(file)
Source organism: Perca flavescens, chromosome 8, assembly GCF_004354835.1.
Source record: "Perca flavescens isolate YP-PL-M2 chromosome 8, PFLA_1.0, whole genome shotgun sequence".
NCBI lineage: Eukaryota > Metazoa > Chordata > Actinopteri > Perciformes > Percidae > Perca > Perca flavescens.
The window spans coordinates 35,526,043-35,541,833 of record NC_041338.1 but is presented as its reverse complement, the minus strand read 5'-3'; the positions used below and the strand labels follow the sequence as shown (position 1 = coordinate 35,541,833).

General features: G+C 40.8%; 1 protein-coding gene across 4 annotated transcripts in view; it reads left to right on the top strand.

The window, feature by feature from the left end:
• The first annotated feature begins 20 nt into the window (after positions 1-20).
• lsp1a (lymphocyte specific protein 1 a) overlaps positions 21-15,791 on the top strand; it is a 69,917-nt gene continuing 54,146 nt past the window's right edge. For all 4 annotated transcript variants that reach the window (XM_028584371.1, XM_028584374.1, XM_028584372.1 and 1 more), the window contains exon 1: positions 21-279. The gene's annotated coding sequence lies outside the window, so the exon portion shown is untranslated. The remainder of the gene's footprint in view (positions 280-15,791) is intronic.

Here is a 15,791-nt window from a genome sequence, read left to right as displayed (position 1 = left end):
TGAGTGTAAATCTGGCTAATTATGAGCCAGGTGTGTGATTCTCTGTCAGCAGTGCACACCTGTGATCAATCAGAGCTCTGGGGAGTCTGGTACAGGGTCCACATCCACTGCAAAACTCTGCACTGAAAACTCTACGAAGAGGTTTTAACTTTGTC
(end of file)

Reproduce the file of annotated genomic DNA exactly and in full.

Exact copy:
Source organism: Perca flavescens, chromosome 8, assembly GCF_004354835.1.
Source record: "Perca flavescens isolate YP-PL-M2 chromosome 8, PFLA_1.0, whole genome shotgun sequence".
NCBI lineage: Eukaryota > Metazoa > Chordata > Actinopteri > Perciformes > Percidae > Perca > Perca flavescens.
The window spans coordinates 35,526,043-35,541,833 of record NC_041338.1 but is presented as its reverse complement, the minus strand read 5'-3'; the positions used below and the strand labels follow the sequence as shown (position 1 = coordinate 35,541,833).

General features: G+C 40.8%; 1 protein-coding gene across 4 annotated transcripts in view; it reads left to right on the top strand.

The window, feature by feature from the left end:
• The first annotated feature begins 20 nt into the window (after positions 1-20).
• lsp1a (lymphocyte specific protein 1 a) overlaps positions 21-15,791 on the top strand; it is a 69,917-nt gene continuing 54,146 nt past the window's right edge. For all 4 annotated transcript variants that reach the window (XM_028584371.1, XM_028584374.1, XM_028584372.1 and 1 more), the window contains exon 1: positions 21-279. The gene's annotated coding sequence lies outside the window, so the exon portion shown is untranslated. The remainder of the gene's footprint in view (positions 280-15,791) is intronic.

Here is a 15,791-nt window from a genome sequence, read left to right as displayed (position 1 = left end):
TGAGTGTAAATCTGGCTAATTATGAGCCAGGTGTGTGATTCTCTGTCAGCAGTGCACACCTGTGATCAATCAGAGCTCTGGGGAGTCTGGTACAGGGTCCACATCCACTGCAAAACTCTGCACTGAAAACTCTACGAAGAGGTTTTAACTTTGTC